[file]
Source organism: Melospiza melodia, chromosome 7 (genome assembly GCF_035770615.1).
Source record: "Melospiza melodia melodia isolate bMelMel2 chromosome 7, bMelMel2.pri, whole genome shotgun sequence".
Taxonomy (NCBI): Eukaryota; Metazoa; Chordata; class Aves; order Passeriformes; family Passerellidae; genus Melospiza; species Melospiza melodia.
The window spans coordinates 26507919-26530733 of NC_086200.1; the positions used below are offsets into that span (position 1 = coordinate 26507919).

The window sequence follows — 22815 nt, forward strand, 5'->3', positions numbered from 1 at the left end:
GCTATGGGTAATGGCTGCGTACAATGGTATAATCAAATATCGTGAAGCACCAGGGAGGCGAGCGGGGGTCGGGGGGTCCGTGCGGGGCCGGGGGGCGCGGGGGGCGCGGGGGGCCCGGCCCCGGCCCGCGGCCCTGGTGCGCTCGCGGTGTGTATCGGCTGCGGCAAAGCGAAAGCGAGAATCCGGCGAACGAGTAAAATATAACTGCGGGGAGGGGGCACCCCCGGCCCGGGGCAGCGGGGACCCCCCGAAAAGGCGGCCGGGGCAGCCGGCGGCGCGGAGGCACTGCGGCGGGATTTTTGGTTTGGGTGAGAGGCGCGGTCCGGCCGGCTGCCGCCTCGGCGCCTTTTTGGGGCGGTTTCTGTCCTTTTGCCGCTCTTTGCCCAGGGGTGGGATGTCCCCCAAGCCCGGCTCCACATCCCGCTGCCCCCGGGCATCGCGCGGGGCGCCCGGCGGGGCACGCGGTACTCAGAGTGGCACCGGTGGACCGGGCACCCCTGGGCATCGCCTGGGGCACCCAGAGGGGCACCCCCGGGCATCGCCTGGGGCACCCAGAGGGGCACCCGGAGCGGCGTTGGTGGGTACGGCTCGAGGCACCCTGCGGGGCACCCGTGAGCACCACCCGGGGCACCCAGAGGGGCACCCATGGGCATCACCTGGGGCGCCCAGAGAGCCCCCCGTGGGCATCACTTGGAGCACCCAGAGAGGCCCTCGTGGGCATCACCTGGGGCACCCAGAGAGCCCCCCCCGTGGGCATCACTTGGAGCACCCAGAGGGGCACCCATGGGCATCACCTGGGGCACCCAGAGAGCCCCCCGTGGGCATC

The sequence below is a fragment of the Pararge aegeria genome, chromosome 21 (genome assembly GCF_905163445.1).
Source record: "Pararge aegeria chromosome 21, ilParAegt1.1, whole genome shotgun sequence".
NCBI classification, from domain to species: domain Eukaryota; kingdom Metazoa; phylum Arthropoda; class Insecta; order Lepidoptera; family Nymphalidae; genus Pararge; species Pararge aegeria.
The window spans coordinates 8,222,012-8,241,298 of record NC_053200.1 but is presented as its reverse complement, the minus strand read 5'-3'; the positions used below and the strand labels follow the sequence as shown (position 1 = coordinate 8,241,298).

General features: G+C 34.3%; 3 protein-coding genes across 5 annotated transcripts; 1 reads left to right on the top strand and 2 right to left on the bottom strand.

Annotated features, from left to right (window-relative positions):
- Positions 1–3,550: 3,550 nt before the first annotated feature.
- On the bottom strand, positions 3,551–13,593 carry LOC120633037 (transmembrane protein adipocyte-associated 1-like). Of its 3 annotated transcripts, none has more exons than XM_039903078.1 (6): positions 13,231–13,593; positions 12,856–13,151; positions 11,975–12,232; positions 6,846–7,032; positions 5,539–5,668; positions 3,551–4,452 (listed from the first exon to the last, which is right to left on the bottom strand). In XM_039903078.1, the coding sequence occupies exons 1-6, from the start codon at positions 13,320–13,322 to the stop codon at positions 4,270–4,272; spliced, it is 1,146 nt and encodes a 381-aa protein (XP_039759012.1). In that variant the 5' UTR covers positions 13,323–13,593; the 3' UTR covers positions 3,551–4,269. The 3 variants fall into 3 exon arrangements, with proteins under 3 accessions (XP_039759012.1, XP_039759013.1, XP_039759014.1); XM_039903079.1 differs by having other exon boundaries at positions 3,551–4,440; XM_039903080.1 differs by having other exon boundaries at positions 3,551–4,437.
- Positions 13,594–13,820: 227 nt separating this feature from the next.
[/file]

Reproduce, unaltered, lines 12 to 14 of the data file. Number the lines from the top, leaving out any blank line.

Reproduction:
Annotated features, from left to right (window-relative positions):
- Positions 1–3,550: 3,550 nt before the first annotated feature.
- On the bottom strand, positions 3,551–13,593 carry LOC120633037 (transmembrane protein adipocyte-associated 1-like). Of its 3 annotated transcripts, none has more exons than XM_039903078.1 (6): positions 13,231–13,593; positions 12,856–13,151; positions 11,975–12,232; positions 6,846–7,032; positions 5,539–5,668; positions 3,551–4,452 (listed from the first exon to the last, which is right to left on the bottom strand). In XM_039903078.1, the coding sequence occupies exons 1-6, from the start codon at positions 13,320–13,322 to the stop codon at positions 4,270–4,272; spliced, it is 1,146 nt and encodes a 381-aa protein (XP_039759012.1). In that variant the 5' UTR covers positions 13,323–13,593; the 3' UTR covers positions 3,551–4,269. The 3 variants fall into 3 exon arrangements, with proteins under 3 accessions (XP_039759012.1, XP_039759013.1, XP_039759014.1); XM_039903079.1 differs by having other exon boundaries at positions 3,551–4,440; XM_039903080.1 differs by having other exon boundaries at positions 3,551–4,437.